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Trustees of New York City District Council of Carpenters Pension Fund v. A Quest Corp.

United States District Court, S.D. New York

March 30, 2017

TRUSTEES OF THE NEW YORK CITY DISTRICT COUNCIL OF CARPENTERS PENSION FUND, WELFARE FUND, ANNUITY FUND, and APPRENTICESHIP, JOURNEYMAN RETRAINING, EDUCATIONAL AND INDUSTRY FUND, TRUSTEES OF THE NEW YORK CITY CARPENTERS RELIEF AND CHARITY FUND, and THE NEW YORK CITY AND VICINITY CARPENTERS LABOR-MANAGEMENT CORPORATION, Plaintiffs,
v.
A QUEST CORPORATION, Defendant.

          MEMORANDUM OPINION AND ORDER

          Laura Taylor Swain United States District Judge

         Plaintiffs Trustees of the New York City District Council of Carpenters Pension Fund, Welfare Fund, Annuity Fund and Apprenticeship, Journeyman Retraining, Educational and Industry Fund (the “ERISA Funds”), Trustees of the New York City Carpenters Relief and Charity Fund (the “Charity Fund, ” and together with the ERISA Funds, the “Funds”), and The New York City and Vicinity Carpenters Labor-Management Corporation (the “Labor-Management Corporation”) (collectively, “Plaintiffs”), bring this civil action pursuant to Sections 502 and 515 of the Employee Retirement Income Security Act of 1974 (“ERISA”), as amended, 29 U.S.C. §§ 1132 and 1145; and Section 301 of the Labor Management Relations Act of 1947 (“LMRA”), as amended, 29 U.S.C. § 185, against Defendant A Quest Corporation (“A Quest” or “Defendant”). In the First Claim for Relief of the Amended Complaint, Plaintiffs allege that Defendant breached applicable labor agreements by failing to make required contributions to the ERISA Funds and the Charity Funds. In their Second Claim for Relief, Plaintiffs seek to recover delinquent contributions, interest on the unpaid contributions, liquidated damages, attorneys' fees, audit fees, and collection costs incurred by Plaintiffs, pursuant to ERISA. Defendant now moves, pursuant to Federal Rule of Civil Procedure 12(b)(6), to dismiss both of Plaintiffs' claims.

         The Court has jurisdiction of this action pursuant to 28 U.S.C. § 1331 and 29 U.S.C.S. § 185(a).

         The Court has considered the parties' submissions carefully. For the following reasons, Defendant's motion is granted.

         Background

         Except as otherwise indicated, the following facts are alleged in the Amended Complaint or drawn from documents annexed thereto. Plaintiffs “are employer and employee trustees of multiemployer labor-management trust funds organized and operated in accordance with” ERISA and the LMRA, and “are fiduciaries of the ERISA Funds within the meaning of Section 3(21) of ERISA, 29 U.S.C. § 1002(21).” (Amended Complaint (“Am. Compl.”) ¶ 4.) Plaintiffs also include “Trustees of a charitable organization established under Section 501(c)(3) of the Internal Revenue Code, 26 U.S.C. § 501(c)(3), ” and “[t]he Charity Fund is a third party beneficiary entitled to benefits under the” agreements at issue here. (Id. ¶ 5.) Plaintiff Labor-Management Corporation “is a labor management corporation operating pursuant to Section 302(c)(9) of the LMRA, 29 U.S.C. § 186(c)(9)” and “is a third party beneficiary entitled to benefits under the” agreements at issue here. (Id. ¶ 6.) “At relevant times, Defendant [A Quest] was an employer within the meaning of Section 3(5) of ERISA, 29 U.S.C. § 1002(5), and was an employer in an industry affecting commerce within the meaning of Section 501 of the LMRA, 29 U.S.C. § 142.” (Id. ¶ 7.)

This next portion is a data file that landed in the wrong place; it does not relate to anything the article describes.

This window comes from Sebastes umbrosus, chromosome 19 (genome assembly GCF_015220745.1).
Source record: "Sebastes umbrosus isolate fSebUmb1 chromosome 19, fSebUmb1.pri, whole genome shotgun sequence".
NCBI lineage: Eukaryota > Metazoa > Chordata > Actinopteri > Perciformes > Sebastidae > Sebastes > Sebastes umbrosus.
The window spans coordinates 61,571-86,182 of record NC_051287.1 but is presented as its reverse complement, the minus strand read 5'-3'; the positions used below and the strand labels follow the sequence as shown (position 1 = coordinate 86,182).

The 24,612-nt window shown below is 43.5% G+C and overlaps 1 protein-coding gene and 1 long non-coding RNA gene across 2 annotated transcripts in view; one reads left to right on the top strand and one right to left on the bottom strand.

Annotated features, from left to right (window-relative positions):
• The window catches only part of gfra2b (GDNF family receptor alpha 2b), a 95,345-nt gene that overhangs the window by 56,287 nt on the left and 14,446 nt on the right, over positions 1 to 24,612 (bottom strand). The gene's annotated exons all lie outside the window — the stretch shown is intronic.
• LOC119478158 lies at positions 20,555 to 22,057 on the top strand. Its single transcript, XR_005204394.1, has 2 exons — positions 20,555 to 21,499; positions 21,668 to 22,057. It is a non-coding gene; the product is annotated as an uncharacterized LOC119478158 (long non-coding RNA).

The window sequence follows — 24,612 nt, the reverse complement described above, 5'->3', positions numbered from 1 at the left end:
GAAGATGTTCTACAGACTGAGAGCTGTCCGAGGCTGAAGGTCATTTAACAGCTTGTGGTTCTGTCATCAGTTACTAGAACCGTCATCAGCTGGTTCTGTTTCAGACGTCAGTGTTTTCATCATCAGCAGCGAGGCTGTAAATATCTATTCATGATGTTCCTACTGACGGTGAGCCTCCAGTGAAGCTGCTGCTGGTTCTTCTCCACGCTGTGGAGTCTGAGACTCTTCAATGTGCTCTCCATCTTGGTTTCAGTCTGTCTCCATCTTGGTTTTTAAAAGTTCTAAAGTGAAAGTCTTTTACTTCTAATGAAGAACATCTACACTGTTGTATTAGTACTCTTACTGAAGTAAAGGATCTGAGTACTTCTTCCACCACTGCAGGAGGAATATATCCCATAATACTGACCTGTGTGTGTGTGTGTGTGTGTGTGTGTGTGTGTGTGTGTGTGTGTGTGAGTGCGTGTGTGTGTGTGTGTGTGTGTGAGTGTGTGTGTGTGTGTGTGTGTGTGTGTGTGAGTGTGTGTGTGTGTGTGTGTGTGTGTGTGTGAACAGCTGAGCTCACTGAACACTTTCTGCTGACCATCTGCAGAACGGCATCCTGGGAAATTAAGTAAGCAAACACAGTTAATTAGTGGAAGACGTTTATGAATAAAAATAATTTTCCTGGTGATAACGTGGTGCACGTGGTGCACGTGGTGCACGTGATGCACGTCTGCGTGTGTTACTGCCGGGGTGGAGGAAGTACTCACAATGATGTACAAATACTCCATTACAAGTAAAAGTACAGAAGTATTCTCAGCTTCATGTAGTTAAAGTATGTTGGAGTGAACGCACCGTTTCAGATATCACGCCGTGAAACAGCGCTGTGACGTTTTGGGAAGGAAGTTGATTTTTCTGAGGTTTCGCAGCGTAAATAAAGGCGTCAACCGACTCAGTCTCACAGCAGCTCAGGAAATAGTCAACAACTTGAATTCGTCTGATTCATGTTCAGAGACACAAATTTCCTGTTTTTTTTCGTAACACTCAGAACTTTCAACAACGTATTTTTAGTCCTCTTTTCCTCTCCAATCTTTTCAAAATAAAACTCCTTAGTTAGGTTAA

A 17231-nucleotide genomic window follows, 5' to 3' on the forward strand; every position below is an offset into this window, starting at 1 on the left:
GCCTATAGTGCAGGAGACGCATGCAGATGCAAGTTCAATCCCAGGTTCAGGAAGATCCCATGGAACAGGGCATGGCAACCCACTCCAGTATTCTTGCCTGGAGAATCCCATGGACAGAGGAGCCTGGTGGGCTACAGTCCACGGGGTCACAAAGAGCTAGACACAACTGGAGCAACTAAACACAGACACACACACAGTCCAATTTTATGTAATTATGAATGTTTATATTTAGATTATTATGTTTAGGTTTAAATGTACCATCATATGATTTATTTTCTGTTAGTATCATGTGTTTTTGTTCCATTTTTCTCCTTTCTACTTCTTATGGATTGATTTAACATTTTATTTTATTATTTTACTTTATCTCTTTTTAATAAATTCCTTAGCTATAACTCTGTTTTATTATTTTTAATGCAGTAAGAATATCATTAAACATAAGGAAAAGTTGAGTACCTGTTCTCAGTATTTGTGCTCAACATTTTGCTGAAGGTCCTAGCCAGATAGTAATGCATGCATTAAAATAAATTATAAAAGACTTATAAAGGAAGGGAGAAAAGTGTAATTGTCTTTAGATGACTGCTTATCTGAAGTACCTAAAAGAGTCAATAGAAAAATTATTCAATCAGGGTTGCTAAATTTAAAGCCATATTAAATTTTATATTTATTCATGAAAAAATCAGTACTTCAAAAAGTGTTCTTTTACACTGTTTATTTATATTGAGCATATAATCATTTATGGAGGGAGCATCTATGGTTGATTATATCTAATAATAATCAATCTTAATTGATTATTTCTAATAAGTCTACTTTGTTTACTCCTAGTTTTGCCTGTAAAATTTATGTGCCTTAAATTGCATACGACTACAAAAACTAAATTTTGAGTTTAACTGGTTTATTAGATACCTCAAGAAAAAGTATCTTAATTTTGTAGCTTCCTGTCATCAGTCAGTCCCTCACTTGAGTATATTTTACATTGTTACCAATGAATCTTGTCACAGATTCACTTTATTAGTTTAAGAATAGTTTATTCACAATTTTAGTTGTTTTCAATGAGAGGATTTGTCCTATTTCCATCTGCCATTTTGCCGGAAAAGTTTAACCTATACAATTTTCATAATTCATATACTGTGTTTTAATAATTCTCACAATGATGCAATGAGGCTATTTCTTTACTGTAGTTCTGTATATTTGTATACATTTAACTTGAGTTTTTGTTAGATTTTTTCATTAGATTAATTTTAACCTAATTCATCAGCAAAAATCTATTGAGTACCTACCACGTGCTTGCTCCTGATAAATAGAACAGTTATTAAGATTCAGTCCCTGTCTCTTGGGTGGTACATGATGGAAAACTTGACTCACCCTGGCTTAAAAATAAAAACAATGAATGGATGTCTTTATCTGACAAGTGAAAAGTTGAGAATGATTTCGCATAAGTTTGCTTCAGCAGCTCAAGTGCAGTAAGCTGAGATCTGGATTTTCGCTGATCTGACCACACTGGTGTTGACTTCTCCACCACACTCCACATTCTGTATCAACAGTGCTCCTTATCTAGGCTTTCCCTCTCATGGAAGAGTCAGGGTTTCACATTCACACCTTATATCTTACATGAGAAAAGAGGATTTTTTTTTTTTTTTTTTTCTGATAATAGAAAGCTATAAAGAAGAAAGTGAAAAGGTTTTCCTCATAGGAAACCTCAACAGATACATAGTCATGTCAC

Plaintiffs allege that Defendant performed work “for or on behalf of the New York City School Construction Authority (‘SCA')”, and that “Defendant agreed to perform over twenty different projects for the SCA involving flooring, woodworking, and other work covered by the Building Construction Agreement” (the “CBA”) entered into between the relevant union and the Building Contractors Association, Inc. (Id. ¶¶ 8, 12.) “Prior to beginning such work, Defendant was required to sign affidavits stating that Defendant and its subcontractors agree to be signatories to, and bound by, the SCA's ‘Project Labor Agreement' (‘PLA')”, which required contractors “to remit contributions on behalf of all employees covered by the PLA in accordance with [] applicable collective bargaining agreements referenced in ‘Schedule A' of the PLA.” (Id. ¶¶ 9-10.) Plaintiffs allege that, “under the PLA, contractors agreeing to be bound by the PLA are also bound to the applicable Funds' Trust Agreements.” (Id. ¶ 11.) The CBA is one of the agreements listed on Schedule A to the CBA. (Declaration of Todd Dickerson in Opposition to Defendant's Second Motion to Dismiss (“Dickerson Decl.”), Exhibit C, Docket Entry No. 28-3.) Plaintiffs allege that the PLA bars a contractor from “subcontract[ing] its work to another entity unless the subcontractor agreed to become a party to the PLA.” (Am. Compl. ¶ 19; see also Affidavit of Frank W. Brennan in Support of Defendant's Second Motion to Dismiss, Exhibit 1 (the “PLA”), Docket Entry No. 26-1, Art. 2, § 3, at 13).)